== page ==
Tom Thumb and Hunca Munca from The Tale of Two Bad Mice (written and illustrated by Beatrix Potter)This was one of my very favorite Beatrix Potter books as a child; I remember the lovely illustrations so well that I must have read this book hundreds of times.  Tom Thumb and Hunca Munca come out from their home in the walls of a house to discover a dollhouse conveniently stocked with lots of food.  Much to their disappointment, the food is all just pretend, and they proceed to ransack the house out of a mixture of curiosity and pure mischief.  I remember feeling a secret kinship with Tom Thumb and Hunca Munca’s naughtiness when I would look at my grandmother’s Victorian dollhouse as a child: everything was so appealing, but so untouchable and unreal that some little part of me wanted to try pulling the food off the plates just like the little mice.  (In fact, I’m fairly sure that as a child I had the confused idea that this book was written about my grandmother’s dollhouse.)  The paintings in this book are truly beautiful, and, although some of the references will be a little obscure for children, they will still find the naughty little mice genuinely funny and appealing.  Although I think this book is best enjoyed in the classic Beatrix Potter format of a tiny hardcover, you can also find the entire text of this book online (see, for example, this link).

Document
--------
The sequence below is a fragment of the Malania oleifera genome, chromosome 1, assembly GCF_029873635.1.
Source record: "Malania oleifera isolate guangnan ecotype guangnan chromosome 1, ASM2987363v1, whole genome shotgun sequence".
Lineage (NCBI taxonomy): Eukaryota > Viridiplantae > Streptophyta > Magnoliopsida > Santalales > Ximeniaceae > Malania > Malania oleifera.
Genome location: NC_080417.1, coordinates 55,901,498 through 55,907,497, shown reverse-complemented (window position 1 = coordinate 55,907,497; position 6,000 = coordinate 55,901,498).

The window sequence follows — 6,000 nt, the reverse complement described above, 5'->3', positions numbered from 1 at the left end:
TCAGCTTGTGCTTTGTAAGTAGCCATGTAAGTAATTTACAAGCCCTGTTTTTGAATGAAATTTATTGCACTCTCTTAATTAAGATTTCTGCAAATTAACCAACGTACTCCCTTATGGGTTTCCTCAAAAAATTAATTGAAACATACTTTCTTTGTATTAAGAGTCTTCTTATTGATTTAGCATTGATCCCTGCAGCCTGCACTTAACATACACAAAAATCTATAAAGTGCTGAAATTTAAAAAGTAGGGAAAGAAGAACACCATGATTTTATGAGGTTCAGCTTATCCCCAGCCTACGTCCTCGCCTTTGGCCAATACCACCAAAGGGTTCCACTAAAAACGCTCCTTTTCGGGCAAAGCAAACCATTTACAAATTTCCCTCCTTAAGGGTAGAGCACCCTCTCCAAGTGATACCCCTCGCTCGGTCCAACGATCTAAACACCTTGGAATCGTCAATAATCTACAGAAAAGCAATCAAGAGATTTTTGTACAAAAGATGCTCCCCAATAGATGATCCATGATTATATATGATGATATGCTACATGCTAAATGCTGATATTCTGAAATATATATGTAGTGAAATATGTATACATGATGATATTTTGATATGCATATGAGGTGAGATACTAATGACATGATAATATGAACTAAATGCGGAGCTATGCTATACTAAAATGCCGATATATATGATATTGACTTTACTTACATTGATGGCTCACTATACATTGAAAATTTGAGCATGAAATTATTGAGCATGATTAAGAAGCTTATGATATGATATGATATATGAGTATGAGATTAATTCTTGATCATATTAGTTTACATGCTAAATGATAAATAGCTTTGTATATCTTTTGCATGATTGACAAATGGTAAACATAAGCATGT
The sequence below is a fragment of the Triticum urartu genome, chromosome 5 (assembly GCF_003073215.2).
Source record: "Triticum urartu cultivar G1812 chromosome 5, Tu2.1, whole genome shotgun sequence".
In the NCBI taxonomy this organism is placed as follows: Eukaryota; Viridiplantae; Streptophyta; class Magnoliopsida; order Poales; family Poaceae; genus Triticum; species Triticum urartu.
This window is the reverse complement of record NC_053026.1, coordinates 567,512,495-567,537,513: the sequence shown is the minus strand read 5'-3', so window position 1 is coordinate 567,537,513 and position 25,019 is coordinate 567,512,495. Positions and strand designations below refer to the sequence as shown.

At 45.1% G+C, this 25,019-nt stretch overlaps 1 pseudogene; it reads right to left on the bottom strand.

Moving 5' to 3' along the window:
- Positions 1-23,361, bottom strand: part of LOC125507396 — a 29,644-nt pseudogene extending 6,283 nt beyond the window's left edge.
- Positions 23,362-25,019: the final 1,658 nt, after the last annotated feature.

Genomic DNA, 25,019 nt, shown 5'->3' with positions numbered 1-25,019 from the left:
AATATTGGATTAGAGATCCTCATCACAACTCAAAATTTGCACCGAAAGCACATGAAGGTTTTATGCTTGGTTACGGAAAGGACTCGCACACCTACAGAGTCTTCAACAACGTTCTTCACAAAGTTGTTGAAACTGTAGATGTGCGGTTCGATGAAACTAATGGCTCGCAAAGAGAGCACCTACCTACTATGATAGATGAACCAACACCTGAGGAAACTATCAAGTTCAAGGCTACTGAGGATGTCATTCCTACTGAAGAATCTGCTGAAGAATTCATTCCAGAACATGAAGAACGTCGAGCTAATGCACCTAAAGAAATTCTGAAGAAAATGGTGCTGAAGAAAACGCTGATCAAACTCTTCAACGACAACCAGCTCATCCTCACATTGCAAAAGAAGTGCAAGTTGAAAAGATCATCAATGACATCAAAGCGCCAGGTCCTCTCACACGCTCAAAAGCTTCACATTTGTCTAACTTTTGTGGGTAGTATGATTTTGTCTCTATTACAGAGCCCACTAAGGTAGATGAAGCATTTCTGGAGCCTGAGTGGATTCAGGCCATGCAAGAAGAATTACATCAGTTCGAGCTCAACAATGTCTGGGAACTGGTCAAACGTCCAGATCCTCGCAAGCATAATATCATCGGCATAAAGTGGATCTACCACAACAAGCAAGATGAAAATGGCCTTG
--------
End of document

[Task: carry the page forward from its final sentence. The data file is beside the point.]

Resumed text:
Geronimo Stilton Race Across America

Geronimo Stilton Race Across America (Photo credit: Richard Masoner / Cyclelicious)